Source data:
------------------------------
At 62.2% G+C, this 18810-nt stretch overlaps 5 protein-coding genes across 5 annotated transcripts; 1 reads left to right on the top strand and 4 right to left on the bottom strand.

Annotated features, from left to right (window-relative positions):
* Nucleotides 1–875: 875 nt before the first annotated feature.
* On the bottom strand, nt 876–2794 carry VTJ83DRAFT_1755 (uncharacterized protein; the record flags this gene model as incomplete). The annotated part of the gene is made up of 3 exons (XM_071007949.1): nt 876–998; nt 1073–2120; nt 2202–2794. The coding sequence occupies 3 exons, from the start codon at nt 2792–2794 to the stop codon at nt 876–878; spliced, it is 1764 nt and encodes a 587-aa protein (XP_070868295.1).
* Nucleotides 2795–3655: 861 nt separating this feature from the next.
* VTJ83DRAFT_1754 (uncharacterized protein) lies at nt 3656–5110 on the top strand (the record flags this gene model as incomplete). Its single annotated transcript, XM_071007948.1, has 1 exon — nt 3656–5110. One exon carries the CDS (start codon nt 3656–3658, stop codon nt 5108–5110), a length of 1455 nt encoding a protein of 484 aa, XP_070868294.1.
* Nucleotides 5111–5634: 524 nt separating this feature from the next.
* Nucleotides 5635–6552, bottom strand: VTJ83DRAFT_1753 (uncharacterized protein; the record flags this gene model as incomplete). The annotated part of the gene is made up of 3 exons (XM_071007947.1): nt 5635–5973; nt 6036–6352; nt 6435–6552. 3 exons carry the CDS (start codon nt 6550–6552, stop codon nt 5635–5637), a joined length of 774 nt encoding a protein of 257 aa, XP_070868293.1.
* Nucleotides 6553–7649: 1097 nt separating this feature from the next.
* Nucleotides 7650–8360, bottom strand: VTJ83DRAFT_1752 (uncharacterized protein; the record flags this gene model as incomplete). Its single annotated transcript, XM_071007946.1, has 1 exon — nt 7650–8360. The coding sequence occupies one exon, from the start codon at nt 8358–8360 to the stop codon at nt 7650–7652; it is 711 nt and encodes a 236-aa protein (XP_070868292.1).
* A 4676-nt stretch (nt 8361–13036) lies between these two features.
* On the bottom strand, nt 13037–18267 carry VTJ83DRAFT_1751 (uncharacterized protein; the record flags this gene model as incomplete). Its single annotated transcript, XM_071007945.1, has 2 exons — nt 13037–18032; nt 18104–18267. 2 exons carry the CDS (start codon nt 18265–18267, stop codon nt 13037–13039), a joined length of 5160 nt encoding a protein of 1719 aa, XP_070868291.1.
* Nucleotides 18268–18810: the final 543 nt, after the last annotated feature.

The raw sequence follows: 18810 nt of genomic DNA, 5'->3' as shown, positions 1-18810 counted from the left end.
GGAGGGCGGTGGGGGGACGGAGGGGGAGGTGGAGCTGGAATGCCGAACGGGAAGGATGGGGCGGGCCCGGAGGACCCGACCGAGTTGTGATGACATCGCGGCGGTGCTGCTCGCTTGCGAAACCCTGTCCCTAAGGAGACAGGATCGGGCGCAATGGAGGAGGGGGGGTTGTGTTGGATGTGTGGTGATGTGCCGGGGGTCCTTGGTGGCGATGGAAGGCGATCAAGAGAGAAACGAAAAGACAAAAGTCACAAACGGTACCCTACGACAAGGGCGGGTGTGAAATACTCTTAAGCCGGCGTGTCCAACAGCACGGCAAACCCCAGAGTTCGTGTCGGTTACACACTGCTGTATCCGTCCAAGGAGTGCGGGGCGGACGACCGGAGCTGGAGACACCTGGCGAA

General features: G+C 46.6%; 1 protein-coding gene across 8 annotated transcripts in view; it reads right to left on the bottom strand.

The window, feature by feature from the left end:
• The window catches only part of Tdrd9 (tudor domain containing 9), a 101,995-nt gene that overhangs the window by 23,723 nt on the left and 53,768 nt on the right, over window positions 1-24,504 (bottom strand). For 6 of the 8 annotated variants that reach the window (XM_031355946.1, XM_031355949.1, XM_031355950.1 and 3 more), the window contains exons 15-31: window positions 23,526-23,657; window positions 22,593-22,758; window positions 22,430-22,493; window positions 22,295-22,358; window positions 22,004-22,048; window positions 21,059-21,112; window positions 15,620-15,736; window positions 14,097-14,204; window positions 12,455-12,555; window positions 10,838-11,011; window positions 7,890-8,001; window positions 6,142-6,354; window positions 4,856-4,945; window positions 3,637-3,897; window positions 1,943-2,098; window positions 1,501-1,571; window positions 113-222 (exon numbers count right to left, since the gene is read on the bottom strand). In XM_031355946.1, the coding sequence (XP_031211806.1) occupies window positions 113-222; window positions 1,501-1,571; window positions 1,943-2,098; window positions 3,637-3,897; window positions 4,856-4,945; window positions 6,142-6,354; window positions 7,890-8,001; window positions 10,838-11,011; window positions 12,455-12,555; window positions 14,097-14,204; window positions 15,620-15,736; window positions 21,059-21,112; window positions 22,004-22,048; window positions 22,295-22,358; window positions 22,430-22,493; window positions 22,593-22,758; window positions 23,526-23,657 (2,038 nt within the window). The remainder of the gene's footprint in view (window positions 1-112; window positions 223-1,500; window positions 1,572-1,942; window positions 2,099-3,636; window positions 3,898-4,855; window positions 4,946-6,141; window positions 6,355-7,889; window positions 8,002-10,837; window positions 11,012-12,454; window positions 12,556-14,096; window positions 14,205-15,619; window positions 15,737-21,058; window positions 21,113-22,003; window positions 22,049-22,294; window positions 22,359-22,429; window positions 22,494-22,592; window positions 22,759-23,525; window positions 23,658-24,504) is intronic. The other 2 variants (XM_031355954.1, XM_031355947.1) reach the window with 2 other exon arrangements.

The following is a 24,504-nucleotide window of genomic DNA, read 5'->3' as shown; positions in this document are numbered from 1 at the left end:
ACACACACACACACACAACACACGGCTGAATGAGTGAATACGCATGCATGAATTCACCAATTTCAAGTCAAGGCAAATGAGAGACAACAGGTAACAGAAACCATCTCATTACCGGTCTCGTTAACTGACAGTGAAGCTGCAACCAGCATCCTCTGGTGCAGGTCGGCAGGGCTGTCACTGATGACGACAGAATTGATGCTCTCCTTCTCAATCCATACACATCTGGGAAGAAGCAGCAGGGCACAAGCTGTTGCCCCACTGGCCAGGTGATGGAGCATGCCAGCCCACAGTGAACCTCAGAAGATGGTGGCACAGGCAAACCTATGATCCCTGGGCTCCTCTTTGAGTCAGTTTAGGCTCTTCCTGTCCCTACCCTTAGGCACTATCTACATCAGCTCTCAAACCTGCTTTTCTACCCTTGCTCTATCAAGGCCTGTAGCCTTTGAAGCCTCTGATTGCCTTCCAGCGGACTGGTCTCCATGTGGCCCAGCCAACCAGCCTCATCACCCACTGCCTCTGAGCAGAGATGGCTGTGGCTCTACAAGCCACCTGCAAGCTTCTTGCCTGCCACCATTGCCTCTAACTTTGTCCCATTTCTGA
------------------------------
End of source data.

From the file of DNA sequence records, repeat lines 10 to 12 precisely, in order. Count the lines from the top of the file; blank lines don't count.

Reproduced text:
* Nucleotides 7650–8360, bottom strand: VTJ83DRAFT_1752 (uncharacterized protein; the record flags this gene model as incomplete). Its single annotated transcript, XM_071007946.1, has 1 exon — nt 7650–8360. The coding sequence occupies one exon, from the start codon at nt 8358–8360 to the stop codon at nt 7650–7652; it is 711 nt and encodes a 236-aa protein (XP_070868292.1).
* A 4676-nt stretch (nt 8361–13036) lies between these two features.
* On the bottom strand, nt 13037–18267 carry VTJ83DRAFT_1751 (uncharacterized protein; the record flags this gene model as incomplete). Its single annotated transcript, XM_071007945.1, has 2 exons — nt 13037–18032; nt 18104–18267. 2 exons carry the CDS (start codon nt 18265–18267, stop codon nt 13037–13039), a joined length of 5160 nt encoding a protein of 1719 aa, XP_070868291.1.